On the recorder side, even experienced technicians need readily available tools like diagnostic LEDs to reduce the time it takes them to understand what needs to be fixed when an issue arises. Once that’s clear, a video recorder with a docking station design (similar to your laptop docking station) will enable you to remove the recorder without disconnecting all its camera cables. Some solutions will also come with the ability to automatically apply the same configuration to the replacement recorder using enterprise management software.

For surveillance cameras, many of their value-added features are designed to help with fast installation, such as a 3-axis gimbal, which makes it much easier to achieve a proper field of view (FOV) in a variety of different installations or a motorized zoom lens, which allows a technician to install a camera and adjust FOV back on the ground using software.

Like recorders, cameras also have software and firmware that needs to be kept updated, and that’s where a true enterprise solution offers benefits over less robust video surveillance offerings. Your enterprise management software should enable you – or your systems integrator – to schedule software updates to run during non-peak business hours and to update all of your cameras at once. Maintaining the most current version of your cameras’ firmware is important for performance and also for security, so ensuring that the process is as easy as possible is essential for any organization. In addition, should changes in the application come up, the enterprise management software can be used to mass manage configuration changes

It’s also a good idea to find out what other support tools might be available to help with serviceability. Some manufacturers, for example, offer smartphone applications that provide a wide range of capabilities such as installation and security audit reports, product warranty lookup, express RMAs, troubleshooting and more. These apps can eliminate a lot of small tasks that otherwise end up being a hassle to perform, and are often available as a free download. They make it easier for technicians to diagnose issues in the field and work faster to solve them, saving you time and resources.

Finally, it’s important to understand different video manufacturers’ product warranty and repair and return policies, as both will play into serviceability. On the rare occasions when a recorder needs to be sent back for repair or replaced altogether, how easy or difficult is that process and how much of the cost will be billed to your organization?

Q: Convenience is a word we hear a lot in the physical security industry. What does it mean to you and how does it benefit a customer?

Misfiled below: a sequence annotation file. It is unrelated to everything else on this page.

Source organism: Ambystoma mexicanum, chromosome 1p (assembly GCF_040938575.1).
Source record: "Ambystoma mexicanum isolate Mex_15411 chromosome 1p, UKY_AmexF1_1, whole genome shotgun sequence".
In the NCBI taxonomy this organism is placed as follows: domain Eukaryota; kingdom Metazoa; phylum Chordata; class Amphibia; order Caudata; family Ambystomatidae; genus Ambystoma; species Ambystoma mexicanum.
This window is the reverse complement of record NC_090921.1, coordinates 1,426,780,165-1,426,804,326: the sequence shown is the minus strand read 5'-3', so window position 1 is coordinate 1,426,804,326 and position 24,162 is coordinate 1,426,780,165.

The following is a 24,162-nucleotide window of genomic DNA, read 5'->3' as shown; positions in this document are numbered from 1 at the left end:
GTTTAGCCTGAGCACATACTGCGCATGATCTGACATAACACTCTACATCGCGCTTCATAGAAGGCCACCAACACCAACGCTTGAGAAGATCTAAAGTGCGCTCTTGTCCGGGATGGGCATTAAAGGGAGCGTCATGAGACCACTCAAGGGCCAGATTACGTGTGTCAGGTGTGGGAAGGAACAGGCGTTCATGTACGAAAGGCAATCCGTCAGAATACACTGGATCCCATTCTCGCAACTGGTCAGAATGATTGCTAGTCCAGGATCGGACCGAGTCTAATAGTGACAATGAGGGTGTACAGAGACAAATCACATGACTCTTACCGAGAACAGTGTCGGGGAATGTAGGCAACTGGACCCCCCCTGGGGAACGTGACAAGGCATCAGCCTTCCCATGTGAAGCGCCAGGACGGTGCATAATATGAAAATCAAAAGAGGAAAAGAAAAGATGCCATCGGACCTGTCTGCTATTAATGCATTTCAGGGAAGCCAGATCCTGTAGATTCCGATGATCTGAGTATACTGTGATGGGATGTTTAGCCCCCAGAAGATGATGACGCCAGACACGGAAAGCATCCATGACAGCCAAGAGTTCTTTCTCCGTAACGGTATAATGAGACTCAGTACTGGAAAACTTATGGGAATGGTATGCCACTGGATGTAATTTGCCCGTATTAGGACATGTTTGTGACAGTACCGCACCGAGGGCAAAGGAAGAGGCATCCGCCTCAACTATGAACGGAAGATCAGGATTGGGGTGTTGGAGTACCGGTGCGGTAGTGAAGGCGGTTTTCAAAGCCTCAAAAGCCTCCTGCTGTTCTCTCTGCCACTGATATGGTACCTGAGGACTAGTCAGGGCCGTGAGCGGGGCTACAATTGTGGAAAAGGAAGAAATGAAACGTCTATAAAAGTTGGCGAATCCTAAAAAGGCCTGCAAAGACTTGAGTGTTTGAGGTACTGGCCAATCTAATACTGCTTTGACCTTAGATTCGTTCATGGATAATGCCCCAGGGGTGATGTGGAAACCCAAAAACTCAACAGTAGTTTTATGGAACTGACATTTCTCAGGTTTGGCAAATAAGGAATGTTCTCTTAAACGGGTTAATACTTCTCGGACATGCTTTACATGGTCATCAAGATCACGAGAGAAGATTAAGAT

A: Ultimately, a product or solution that’s easy to use is one that’s going to get used to its full potential, and video surveillance is no different.

If your staff feel comfortable using the software, they’ll make it part of their daily routine. Most will then take the next important step, which is to really dig into its capabilities to discover what else they can do with the solution to work more effectively.

Imagine you’re a regional manager responsible for retail stores in 10 different locations. You will likely review video if an incident happens in one of your stores, but if your system software is challenging to use, perhaps that’s all you’ll ever do with it. With an intuitive software interface, however, you might start reviewing video daily and using the system to perform remote audits of your stores, checking for things like promotional displays, store cleanliness, opening and closing procedures etc. A manager that knows their stores well won’t take long to spot many opportunities for improvement, which will directly impact performance once implemented.

When evaluating your future video solution, put the software in front of different users if you’re able to and have them try it out. Ask how customizable the software is to ensure you will have the option to tailor it to best fit the different user roles and responsibilities in your organization (e.g. security, loss prevention, supervisors and administrators).

System usability can make a real impact on profitability, as it affects how long it takes to get what you need. A solution that’s fast and convenient to use will help transform a video  system that’s typically used for security applications into a solution that a variety of different departments will want to take advantage of to gain valuable operational insights to monitor and grow their business